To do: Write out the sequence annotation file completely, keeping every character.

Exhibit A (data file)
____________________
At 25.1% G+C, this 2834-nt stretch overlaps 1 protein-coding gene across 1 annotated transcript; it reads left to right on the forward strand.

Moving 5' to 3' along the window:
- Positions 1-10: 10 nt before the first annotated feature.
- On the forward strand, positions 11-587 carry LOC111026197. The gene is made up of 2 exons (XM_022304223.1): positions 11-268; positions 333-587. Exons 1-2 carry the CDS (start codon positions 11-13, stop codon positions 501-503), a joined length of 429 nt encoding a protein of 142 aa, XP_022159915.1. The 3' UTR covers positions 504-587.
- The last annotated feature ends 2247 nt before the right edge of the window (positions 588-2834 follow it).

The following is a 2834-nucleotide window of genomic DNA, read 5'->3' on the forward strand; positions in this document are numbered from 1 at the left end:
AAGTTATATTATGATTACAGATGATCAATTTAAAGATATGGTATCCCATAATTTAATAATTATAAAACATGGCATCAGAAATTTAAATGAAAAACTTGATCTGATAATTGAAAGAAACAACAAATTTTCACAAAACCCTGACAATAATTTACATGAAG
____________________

At 25.1% G+C, this 2834-nt stretch overlaps 1 protein-coding gene across 1 annotated transcript; it reads left to right on the forward strand.

Moving 5' to 3' along the window:
- Positions 1-10: 10 nt before the first annotated feature.
- On the forward strand, positions 11-587 carry LOC111026197. The gene is made up of 2 exons (XM_022304223.1): positions 11-268; positions 333-587. Exons 1-2 carry the CDS (start codon positions 11-13, stop codon positions 501-503), a joined length of 429 nt encoding a protein of 142 aa, XP_022159915.1. The 3' UTR covers positions 504-587.
- The last annotated feature ends 2247 nt before the right edge of the window (positions 588-2834 follow it).

The following is a 2834-nucleotide window of genomic DNA, read 5'->3' on the forward strand; positions in this document are numbered from 1 at the left end:
AAGTTATATTATGATTACAGATGATCAATTTAAAGATATGGTATCCCATAATTTAATAATTATAAAACATGGCATCAGAAATTTAAATGAAAAACTTGATCTGATAATTGAAAGAAACAACAAATTTTCACAAAACCCTGACAATAATTTACATGAAG